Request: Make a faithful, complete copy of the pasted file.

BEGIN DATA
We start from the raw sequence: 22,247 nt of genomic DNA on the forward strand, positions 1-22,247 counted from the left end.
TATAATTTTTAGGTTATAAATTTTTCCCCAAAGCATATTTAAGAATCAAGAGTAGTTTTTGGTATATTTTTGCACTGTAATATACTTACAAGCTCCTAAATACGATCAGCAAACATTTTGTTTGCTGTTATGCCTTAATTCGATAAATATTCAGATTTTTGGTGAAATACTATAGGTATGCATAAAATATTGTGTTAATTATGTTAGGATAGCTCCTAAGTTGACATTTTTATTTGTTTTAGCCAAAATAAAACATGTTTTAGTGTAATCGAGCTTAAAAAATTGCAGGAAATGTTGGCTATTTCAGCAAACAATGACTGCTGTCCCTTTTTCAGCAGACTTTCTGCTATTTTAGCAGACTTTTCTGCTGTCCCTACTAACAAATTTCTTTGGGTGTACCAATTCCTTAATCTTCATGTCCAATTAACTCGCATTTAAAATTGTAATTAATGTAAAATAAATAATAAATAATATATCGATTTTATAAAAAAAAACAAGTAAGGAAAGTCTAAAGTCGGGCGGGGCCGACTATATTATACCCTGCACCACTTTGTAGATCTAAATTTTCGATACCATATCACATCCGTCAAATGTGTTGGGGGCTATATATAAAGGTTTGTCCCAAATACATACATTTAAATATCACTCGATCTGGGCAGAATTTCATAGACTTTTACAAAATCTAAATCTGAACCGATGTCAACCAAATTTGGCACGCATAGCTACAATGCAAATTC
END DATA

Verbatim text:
We start from the raw sequence: 22,247 nt of genomic DNA on the forward strand, positions 1-22,247 counted from the left end.
TATAATTTTTAGGTTATAAATTTTTCCCCAAAGCATATTTAAGAATCAAGAGTAGTTTTTGGTATATTTTTGCACTGTAATATACTTACAAGCTCCTAAATACGATCAGCAAACATTTTGTTTGCTGTTATGCCTTAATTCGATAAATATTCAGATTTTTGGTGAAATACTATAGGTATGCATAAAATATTGTGTTAATTATGTTAGGATAGCTCCTAAGTTGACATTTTTATTTGTTTTAGCCAAAATAAAACATGTTTTAGTGTAATCGAGCTTAAAAAATTGCAGGAAATGTTGGCTATTTCAGCAAACAATGACTGCTGTCCCTTTTTCAGCAGACTTTCTGCTATTTTAGCAGACTTTTCTGCTGTCCCTACTAACAAATTTCTTTGGGTGTACCAATTCCTTAATCTTCATGTCCAATTAACTCGCATTTAAAATTGTAATTAATGTAAAATAAATAATAAATAATATATCGATTTTATAAAAAAAAACAAGTAAGGAAAGTCTAAAGTCGGGCGGGGCCGACTATATTATACCCTGCACCACTTTGTAGATCTAAATTTTCGATACCATATCACATCCGTCAAATGTGTTGGGGGCTATATATAAAGGTTTGTCCCAAATACATACATTTAAATATCACTCGATCTGGGCAGAATTTCATAGACTTTTACAAAATCTAAATCTGAACCGATGTCAACCAAATTTGGCACGCATAGCTACAATGCAAATTC